Director of Naval Construction

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Office of the Director of Naval Construction
Naval Ensign of the United Kingdom.svg
Ensign of the Royal Navy
Admiralty Department, Ministry of Defence
Member ofBoard of Admiralty, Admiralty Board, Navy Board
Reports toThird Sea Lord
NominatorFirst Sea Lord
AppointerFirst Lord of the Admiralty, Secretary of State for Defence
Subject to formal approval by the Queen-in-Council
Term lengthNot fixed (typically 5–8 years)
Inaugural holderIsaac Watts
Formation1860-1966

The Director of Naval Construction (DNC) [1] also known as the Department of the Director of Naval Construction and Directorate of Naval Construction and originally known as the Chief Constructor of the Navy[2] was a senior principal civil officer responsible to the Board of Admiralty for the design and construction of the warships of the Royal Navy. From 1883 onwards he was also head of the Royal Corps of Naval Constructors, the naval architects who staffed his department from 1860 to 1966. The (D.N.C.'s) modern equivalent is Director Ships in the Defence Equipment and Support organisation of the Ministry of Defence.

History[edit]

The post evolved from the office of the Assistant Surveyor of the Navy (1832-1859)[2] In 1860 the Assistant Surveyor was renamed Chief Constructor the post lasted until 1875 when it was renamed to the Director of Naval Construction. The chief constructor was originally head of the Royal Corps of Naval Constructors and members of the corps were responsible for the designing and building of warships, whether they were built in the Royal Dockyards (such as Chatham) or contracted out to private industry (such as Armstrong Whitworth). The Director was a naval architect as well as a manager. Work in the dockyards was covered to some extent by the two posts of Director of Naval Construction and the separately held Director of Dockyards. The latter's officers were responsible for checking that work contracted out by the former was being undertaken correctly. In designing warships the Director of Naval Construction had to work with the Department of the Engineer-in-Chief, another Admiralty post, which existed from 1847 to 1889. In 1958 following restructuring within the Admiralty this department as a wholly independent function ceased and it became a sub-division within a new larger ship department under the control of a Director-General, Ships until 1964 when the Admiralty department was abolished and replaced by a new Ministry of Defence. The Engineer-in-Chief post arose after the adoption of steam engines for propulsion. The French Navy had a similar post, Directeur des Construction Navales.

Post holders[edit]

Included:[3][4]
Chief Constructors

Directors of Naval Construction

Department structure[edit]

As of April 1915:[6]

  • Director of Naval Construction
    • Assistant Director of Naval Construction
    • Superintendent of Construction Accounts and Contract Work
      • Superintendent of Admiralty Experiment Works
        • Chief Constructor
        • Curator of Drawings
        • Examiner of Constructing Accounts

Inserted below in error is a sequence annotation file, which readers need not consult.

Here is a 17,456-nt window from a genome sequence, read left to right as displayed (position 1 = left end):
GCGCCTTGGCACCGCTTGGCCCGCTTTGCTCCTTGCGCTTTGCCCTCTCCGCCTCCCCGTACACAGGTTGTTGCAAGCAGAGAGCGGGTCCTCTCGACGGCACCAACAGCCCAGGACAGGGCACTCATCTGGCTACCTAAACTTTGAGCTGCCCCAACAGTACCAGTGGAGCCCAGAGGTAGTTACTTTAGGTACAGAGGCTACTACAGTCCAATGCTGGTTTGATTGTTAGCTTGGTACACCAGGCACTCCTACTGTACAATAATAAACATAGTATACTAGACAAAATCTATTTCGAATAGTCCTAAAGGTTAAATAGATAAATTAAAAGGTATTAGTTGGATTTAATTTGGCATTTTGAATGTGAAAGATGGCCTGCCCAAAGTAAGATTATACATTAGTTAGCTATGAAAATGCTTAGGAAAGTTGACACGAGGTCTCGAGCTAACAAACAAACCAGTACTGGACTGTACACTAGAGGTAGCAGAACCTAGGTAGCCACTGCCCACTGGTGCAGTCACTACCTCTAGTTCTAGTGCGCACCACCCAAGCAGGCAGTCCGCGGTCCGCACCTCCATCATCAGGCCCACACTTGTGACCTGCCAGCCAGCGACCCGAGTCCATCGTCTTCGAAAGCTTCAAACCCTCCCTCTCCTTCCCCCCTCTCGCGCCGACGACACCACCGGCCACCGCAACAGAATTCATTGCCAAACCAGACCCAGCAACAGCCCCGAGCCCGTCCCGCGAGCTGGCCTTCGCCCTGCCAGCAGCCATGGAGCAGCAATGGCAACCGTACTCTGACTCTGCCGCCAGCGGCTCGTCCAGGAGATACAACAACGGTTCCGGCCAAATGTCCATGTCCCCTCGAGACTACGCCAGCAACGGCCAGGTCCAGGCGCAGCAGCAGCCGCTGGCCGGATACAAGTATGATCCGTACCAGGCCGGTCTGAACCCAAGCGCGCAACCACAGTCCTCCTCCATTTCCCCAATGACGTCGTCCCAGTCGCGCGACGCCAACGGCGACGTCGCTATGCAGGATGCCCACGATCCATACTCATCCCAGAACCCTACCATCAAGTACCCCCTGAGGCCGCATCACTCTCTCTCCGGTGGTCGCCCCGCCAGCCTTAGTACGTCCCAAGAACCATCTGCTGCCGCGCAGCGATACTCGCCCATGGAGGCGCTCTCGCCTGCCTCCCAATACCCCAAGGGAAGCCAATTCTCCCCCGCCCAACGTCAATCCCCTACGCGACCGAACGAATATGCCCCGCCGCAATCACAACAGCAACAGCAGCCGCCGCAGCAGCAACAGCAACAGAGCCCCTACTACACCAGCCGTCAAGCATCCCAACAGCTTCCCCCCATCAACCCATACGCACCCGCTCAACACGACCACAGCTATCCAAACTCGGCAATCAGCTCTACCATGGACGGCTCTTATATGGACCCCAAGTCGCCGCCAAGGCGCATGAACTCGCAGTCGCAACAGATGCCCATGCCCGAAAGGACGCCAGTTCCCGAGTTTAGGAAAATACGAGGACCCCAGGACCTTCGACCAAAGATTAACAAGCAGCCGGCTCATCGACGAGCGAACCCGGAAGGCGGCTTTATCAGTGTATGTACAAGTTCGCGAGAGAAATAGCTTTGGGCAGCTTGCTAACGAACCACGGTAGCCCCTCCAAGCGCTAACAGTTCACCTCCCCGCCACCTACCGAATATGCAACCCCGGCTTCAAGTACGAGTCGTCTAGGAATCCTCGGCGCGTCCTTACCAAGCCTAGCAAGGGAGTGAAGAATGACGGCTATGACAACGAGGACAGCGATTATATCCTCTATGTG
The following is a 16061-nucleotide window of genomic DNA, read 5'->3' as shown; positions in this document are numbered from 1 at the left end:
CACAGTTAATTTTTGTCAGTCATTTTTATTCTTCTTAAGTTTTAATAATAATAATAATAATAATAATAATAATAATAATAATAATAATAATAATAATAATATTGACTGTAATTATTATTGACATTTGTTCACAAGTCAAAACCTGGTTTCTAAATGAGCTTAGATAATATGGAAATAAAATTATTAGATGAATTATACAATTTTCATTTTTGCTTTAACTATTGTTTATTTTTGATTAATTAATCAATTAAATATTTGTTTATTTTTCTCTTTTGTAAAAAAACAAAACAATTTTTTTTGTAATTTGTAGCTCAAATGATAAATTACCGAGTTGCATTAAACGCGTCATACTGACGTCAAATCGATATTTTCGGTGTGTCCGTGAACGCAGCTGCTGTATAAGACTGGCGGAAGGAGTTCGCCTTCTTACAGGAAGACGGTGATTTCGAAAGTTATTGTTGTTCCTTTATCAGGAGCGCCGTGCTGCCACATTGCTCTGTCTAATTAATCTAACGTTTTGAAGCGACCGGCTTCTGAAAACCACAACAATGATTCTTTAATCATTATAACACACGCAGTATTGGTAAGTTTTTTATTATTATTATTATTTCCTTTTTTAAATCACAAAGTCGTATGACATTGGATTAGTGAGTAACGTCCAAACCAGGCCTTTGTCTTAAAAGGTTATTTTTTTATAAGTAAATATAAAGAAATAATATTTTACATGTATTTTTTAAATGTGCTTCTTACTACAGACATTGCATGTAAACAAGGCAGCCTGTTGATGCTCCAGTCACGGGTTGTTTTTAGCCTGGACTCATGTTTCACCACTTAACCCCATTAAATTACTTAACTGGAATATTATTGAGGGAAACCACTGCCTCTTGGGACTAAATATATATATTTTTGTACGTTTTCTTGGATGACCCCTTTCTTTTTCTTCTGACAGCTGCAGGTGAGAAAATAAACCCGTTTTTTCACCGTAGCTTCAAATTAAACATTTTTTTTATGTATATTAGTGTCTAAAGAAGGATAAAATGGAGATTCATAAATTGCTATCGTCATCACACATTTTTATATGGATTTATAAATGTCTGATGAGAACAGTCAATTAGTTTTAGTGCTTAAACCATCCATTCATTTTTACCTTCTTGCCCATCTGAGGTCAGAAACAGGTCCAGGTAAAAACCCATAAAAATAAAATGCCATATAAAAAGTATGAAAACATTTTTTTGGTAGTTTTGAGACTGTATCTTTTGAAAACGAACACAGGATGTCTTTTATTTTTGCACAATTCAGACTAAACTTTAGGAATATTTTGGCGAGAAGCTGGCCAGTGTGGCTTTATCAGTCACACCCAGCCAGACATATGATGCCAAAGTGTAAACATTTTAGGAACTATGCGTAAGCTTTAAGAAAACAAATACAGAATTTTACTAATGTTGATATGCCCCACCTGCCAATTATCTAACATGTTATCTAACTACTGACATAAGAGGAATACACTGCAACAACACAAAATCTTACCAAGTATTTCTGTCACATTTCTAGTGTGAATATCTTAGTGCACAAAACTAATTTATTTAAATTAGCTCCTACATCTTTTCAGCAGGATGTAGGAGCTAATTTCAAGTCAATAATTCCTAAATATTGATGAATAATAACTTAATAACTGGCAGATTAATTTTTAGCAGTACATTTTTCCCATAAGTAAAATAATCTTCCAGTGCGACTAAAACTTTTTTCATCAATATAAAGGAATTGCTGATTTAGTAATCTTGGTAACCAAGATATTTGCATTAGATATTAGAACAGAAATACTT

• Inspecting Officer of Smiths Works
      • Superintending Electrical Engineer

As of October 1916:[7]

  • Director of Naval Construction
    • Assistant Director of Naval Construction
    • Superintendent of Construction Accounts and Contract Work
      • Senior Constructive Officer
        • Chief Constructor
      • Superintending Electrical Engineer
      • Inspecting Officer of Smiths' Work

As of April 1917:[7]

  • Director of Naval Construction
    • Deputy Director of Naval Construction
      • Assistant Director of Naval Construction
      • Superintendent of Construction Accounts and Contract Work
        • Superintendent of Admiralty Experiment Works
          • Chief Constructor
          • Superintending Electrical Engineer
            • Examiner of Electrical Accounts
          • Curator of Drawings
          • Inspecting Officer of Smiths' Work

As of November 1918:[7]

  • Director of Naval Construction
    • Deputy Director of Naval Construction
      • Assistant Director of Naval Construction
        • Superintendent of Admiralty Experiment Works
          • Chief Constructor
          • Inspecting Officer of Smiths' Work
          • Inspecting Officer of Ship Fitting Work

Departments under the office[edit]

Timeline[edit]

  • Board of Admiralty, Surveyor of the Navy, Assistant Surveyor of the Navy, 1832-1859
  • Board of Admiralty, Controller of the Navy, Chief Constructor, 1860-1875
  • Board of Admiralty, Director of Naval Construction, 1875-1958
  • Board of Admiralty, Director-General, Ship Department, Director Naval Construction Division, 1959-1964

See also[edit]

References[edit]

  1. ^ Friedman, Norman (Mar 16, 2016). British Cruisers of the Victorian Era. Seaforth Publishing. p. 48. ISBN 9781848320994.
  2. ^ a b Ranft, Bryan (2002). The Oxford Illustrated History of the Royal Navy. Oxford University Press. p. 208. ISBN 9780198605270.
  3. ^ Buxton, Ian; Johnston, Ian (May 8, 2013). The Battleship Builders Constructing and Arming British Capital Ships. Seaforth Publishing. p. 103. ISBN 9781473821309.
  4. ^ Archives, The National. "Admiralty: Department of the Director of Naval Construction: Directors' Papers". discovery.nationalarchives.gov.uk. National Archive, ADM 229,1893-1957. Retrieved 10 June 2017.
  5. ^ Kallee, Stephan (Dec 2, 2018). Sir Charles Swift Lillicrap. Director of Naval Construction. Retrieved 2 December 2018.
  6. ^ Government, H.M. (April 1915). The Navy List. H.M. Stationery Office. p. 533.
  7. ^ a b c Smith, Gordon. "British Admiralty World War 1". naval-history.net. Gordon Smith, 21 October 2014. Retrieved 21 July 2017.

External links[edit]